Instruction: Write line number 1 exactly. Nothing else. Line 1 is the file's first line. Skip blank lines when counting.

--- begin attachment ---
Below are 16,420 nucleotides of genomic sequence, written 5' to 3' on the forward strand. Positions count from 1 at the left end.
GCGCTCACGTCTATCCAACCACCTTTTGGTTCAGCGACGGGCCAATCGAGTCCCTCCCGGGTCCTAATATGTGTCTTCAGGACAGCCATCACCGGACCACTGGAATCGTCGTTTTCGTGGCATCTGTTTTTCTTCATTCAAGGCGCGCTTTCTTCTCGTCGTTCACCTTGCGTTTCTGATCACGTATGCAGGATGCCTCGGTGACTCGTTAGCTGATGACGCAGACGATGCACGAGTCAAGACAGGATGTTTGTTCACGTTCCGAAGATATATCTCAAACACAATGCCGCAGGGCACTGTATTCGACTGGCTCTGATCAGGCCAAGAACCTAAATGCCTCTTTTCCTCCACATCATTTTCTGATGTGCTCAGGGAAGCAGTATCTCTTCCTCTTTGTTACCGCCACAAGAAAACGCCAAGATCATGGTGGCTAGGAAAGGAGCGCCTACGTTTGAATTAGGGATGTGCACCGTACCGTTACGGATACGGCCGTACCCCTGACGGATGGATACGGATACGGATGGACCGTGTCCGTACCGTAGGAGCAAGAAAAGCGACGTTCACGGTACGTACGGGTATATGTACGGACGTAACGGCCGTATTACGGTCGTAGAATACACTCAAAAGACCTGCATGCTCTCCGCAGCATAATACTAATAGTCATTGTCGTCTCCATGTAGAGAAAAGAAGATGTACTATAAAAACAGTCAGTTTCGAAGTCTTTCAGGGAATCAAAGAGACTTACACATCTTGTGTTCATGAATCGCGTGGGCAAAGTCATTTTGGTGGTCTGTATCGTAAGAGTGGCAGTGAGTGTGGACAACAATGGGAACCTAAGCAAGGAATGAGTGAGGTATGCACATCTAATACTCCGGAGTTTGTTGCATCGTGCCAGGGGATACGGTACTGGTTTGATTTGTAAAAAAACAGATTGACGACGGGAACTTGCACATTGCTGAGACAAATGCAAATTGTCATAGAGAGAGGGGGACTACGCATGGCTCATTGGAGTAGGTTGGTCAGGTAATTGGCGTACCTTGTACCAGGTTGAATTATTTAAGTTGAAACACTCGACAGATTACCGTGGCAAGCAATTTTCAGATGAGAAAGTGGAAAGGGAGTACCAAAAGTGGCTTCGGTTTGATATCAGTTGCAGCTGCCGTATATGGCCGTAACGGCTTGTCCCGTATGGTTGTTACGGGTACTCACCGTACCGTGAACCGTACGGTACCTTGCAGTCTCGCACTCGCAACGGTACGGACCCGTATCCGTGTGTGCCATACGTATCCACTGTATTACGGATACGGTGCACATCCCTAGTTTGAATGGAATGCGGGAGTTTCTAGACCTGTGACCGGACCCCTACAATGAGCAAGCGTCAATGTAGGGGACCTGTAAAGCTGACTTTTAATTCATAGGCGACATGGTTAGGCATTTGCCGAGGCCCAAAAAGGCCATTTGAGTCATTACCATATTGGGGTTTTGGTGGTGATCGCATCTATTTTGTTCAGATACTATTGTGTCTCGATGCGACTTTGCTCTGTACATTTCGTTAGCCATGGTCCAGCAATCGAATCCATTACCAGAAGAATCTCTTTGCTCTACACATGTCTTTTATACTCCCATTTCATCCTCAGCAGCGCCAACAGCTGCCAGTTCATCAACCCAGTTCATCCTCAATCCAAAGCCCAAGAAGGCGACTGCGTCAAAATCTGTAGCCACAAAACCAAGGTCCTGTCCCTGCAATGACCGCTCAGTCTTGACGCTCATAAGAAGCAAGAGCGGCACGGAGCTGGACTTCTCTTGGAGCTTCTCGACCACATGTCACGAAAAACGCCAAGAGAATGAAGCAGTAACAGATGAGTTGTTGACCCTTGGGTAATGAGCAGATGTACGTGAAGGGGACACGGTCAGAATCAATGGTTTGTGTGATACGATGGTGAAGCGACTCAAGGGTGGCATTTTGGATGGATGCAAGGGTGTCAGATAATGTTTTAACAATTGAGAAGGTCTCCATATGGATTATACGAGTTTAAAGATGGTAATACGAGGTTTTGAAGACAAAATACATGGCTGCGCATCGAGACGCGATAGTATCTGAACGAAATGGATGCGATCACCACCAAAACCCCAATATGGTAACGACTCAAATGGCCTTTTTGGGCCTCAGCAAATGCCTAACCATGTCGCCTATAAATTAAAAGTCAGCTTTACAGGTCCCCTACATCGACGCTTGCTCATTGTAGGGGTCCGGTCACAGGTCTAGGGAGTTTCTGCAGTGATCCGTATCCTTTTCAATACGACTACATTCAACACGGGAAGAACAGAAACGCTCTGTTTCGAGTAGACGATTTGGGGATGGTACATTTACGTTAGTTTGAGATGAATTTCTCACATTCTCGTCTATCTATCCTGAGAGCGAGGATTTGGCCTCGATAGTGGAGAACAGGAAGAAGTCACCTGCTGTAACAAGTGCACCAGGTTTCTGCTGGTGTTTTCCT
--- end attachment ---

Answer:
Below are 16,420 nucleotides of genomic sequence, written 5' to 3' on the forward strand. Positions count from 1 at the left end.